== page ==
Over 70 Percent of Cigarettes Smoked in Iran Are Smuggled
TEHRAN -- Managing Director of Iran Tobacco Company (ITC) Abdol Majid Rahmani-Khalili said here Saturday that about 70 percent of cigarettes smoked in Iran are smuggled into the country.
"This imposes a high cost on the country," he added.
Speaking at the ceremonies marking the occasion of the Government Week, he added that the domestic cigarette industry produces 20 billion cigarettes annually and has 25 percent of the market, IRNA reported.
He also said that ITC under the banner "combating cigarette smuggling" has a plan with major international cigarette producing companies to supply 90 percent of the foreign cigarette brands smoked in Iran.
He said an advantage of the agreement is the commitment that these companies make to officially import cigarettes.
The number of cigarette imports has jumped from 700 million cigarettes in last year (ended March 20), to four billion in the first five month of the current year and expected to top 14 billion by the end of the year.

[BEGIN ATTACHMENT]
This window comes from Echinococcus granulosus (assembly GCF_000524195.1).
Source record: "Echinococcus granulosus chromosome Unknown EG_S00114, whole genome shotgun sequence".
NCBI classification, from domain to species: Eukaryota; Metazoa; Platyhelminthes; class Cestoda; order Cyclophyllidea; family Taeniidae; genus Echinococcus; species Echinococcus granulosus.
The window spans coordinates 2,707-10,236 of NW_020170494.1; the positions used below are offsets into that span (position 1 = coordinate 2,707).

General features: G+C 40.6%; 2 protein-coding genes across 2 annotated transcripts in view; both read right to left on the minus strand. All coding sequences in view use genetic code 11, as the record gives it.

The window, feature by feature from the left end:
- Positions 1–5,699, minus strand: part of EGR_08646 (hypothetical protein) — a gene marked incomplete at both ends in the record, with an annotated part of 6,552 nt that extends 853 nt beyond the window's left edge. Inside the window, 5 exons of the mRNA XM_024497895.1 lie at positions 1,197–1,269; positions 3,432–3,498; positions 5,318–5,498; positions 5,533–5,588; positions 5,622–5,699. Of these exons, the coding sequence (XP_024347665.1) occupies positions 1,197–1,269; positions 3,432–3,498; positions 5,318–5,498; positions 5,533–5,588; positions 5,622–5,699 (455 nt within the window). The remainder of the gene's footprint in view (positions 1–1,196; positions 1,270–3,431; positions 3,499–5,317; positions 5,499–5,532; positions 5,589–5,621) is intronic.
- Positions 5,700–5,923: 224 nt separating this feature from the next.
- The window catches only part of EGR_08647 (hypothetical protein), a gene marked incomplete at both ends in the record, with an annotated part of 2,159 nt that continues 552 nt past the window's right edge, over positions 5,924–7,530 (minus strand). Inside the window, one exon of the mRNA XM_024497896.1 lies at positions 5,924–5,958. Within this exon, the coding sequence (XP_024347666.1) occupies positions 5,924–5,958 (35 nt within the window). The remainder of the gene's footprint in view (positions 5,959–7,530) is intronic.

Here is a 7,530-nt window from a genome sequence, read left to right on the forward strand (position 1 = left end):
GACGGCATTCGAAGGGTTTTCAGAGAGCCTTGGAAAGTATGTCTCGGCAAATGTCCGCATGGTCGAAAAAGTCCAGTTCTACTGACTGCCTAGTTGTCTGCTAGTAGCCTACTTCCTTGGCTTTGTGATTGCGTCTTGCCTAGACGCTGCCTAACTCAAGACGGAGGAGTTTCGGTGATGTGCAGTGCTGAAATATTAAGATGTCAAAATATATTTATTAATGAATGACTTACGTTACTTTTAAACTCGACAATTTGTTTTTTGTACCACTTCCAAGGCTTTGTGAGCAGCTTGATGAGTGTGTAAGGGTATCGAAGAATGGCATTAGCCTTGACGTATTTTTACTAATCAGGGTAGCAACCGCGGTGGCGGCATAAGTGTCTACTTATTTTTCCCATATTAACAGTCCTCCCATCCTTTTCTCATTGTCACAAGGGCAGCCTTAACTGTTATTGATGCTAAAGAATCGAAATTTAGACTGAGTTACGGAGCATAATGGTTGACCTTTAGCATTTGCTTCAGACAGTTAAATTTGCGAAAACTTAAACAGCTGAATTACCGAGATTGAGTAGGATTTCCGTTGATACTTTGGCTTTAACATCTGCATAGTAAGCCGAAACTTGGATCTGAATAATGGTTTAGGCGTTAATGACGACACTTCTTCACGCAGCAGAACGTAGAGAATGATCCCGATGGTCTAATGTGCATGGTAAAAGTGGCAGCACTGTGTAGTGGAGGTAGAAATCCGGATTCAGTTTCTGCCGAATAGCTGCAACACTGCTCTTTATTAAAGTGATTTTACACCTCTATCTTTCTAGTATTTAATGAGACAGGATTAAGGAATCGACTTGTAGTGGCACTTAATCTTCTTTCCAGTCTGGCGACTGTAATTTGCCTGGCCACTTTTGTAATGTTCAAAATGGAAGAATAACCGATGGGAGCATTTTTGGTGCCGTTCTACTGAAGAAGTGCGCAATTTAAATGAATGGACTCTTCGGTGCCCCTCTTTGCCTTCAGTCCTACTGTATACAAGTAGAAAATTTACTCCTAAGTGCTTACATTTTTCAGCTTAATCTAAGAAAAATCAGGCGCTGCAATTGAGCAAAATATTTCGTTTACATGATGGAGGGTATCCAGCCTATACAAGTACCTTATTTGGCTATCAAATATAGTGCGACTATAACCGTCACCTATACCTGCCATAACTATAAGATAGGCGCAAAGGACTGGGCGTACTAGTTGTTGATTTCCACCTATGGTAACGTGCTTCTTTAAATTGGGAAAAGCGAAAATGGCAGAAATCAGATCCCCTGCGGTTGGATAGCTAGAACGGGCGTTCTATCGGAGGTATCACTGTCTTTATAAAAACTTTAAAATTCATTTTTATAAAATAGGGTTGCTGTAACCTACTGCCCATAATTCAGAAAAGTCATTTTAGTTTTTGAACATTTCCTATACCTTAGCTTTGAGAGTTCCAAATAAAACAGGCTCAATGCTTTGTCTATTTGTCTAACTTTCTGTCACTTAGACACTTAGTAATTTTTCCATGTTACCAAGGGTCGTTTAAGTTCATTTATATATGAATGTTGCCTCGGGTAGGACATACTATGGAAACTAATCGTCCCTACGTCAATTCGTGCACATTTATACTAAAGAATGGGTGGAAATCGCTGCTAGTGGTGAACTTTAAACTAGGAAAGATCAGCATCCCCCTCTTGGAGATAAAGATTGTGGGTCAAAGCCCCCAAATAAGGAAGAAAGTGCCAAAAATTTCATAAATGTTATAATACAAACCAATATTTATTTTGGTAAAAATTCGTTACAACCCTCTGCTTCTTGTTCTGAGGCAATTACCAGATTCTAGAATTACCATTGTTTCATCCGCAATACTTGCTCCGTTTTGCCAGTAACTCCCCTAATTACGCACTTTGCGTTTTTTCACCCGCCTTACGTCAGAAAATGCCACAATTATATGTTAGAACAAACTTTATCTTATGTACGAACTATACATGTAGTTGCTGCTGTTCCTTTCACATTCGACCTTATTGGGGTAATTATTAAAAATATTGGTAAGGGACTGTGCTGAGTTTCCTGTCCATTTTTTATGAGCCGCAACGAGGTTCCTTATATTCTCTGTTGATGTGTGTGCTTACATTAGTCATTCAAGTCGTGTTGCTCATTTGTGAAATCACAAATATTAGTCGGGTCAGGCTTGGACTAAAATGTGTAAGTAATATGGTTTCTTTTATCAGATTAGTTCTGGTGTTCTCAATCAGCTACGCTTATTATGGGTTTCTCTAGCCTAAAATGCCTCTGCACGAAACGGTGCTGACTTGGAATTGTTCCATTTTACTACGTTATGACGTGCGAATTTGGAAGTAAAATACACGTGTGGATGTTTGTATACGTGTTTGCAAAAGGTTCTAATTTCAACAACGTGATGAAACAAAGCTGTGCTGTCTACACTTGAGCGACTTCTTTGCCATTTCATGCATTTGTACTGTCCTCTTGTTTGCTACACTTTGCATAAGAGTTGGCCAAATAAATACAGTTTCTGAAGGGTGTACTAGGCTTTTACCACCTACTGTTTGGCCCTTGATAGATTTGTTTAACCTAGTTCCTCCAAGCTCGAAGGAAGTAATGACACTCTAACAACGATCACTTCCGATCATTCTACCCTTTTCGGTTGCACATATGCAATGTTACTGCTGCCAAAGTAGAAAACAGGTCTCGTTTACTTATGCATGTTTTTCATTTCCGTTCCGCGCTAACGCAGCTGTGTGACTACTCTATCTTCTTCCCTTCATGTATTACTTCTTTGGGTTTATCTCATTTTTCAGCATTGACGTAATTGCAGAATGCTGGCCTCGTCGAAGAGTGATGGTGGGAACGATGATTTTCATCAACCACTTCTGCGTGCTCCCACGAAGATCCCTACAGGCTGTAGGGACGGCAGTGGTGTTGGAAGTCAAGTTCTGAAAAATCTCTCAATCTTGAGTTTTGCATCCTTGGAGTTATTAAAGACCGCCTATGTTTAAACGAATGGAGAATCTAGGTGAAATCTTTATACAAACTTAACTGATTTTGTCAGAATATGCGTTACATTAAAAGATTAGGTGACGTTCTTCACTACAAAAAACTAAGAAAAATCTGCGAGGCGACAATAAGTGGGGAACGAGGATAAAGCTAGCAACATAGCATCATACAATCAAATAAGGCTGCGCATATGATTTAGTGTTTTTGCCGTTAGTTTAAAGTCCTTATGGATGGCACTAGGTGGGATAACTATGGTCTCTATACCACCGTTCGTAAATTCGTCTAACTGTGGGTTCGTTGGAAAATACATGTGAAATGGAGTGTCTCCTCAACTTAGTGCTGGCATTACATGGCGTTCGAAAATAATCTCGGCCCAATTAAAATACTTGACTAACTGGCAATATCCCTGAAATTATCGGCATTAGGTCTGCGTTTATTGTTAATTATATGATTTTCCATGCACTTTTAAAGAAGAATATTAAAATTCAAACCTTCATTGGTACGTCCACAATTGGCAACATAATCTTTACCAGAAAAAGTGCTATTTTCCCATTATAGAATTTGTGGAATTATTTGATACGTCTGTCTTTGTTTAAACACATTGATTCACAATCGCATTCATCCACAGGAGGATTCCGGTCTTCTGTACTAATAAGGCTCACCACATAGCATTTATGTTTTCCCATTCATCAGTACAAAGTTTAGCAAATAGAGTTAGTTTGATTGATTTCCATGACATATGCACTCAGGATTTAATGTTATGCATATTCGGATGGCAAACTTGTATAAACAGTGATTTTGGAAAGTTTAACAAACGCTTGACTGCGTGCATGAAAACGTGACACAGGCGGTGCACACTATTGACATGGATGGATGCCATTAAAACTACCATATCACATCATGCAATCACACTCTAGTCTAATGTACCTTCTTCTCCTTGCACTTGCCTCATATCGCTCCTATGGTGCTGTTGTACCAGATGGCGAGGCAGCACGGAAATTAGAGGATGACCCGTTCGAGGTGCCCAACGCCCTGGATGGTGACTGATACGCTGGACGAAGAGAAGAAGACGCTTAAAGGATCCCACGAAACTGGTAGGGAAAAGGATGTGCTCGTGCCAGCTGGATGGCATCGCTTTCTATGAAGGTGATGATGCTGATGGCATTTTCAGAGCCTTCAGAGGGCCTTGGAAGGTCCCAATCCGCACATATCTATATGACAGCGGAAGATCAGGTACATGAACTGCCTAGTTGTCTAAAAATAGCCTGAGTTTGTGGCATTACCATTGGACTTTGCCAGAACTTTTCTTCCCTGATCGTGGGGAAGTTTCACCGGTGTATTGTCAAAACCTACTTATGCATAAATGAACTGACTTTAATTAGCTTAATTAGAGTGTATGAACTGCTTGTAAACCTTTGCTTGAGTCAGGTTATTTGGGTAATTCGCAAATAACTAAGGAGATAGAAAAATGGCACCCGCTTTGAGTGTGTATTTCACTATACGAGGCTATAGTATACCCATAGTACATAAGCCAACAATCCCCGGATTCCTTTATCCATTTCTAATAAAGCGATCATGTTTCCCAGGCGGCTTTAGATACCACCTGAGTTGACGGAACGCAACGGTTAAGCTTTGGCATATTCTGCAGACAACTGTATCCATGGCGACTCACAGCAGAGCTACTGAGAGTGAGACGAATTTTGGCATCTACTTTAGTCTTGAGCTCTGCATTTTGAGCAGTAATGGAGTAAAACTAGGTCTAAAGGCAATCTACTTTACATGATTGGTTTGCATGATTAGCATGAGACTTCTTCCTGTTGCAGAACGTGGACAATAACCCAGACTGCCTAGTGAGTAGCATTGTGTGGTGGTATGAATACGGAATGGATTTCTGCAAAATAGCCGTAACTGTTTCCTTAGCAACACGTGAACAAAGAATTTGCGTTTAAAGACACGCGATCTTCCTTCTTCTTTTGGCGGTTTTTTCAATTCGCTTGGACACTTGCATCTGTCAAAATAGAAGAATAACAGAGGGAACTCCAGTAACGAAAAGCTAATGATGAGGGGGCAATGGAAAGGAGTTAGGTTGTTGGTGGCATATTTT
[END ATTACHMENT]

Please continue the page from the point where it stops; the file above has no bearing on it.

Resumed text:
Smoking makes you prone to serious chest illnesses - but eating plenty of fruit and vegetables is likely to cut the risk, say experts.
Scientists have always wondered why some heavy smokers fall ill as a result of their habit, but others stay in reasonably good health.
It is suspected that genes may play a role, along with diet and other lifestyle factors, reports the BBC News On-Line.
Evidence to support the diet link was published this week in the European respiratory journal.
A study of 300 smokers, who were all over 45 years old and had smoked the equivalent of a pack of 20 cigarettes a day for a decade, found that it appeared to have a significant influence.
The risk of developing Chronic Obstructive Pulmonary Disease (COPD) - a progressive and incurable combination of bronchitis and emphysema - dropped by more than half when smokers ate more than 121 grams of fruit and vegetables a day.
The study suggested that it was the combination of fruit and vegetables, rather than the sheer quantity of each, which was important in disease prevention.
Dr. Louise Watson led the study at the University of Southampton.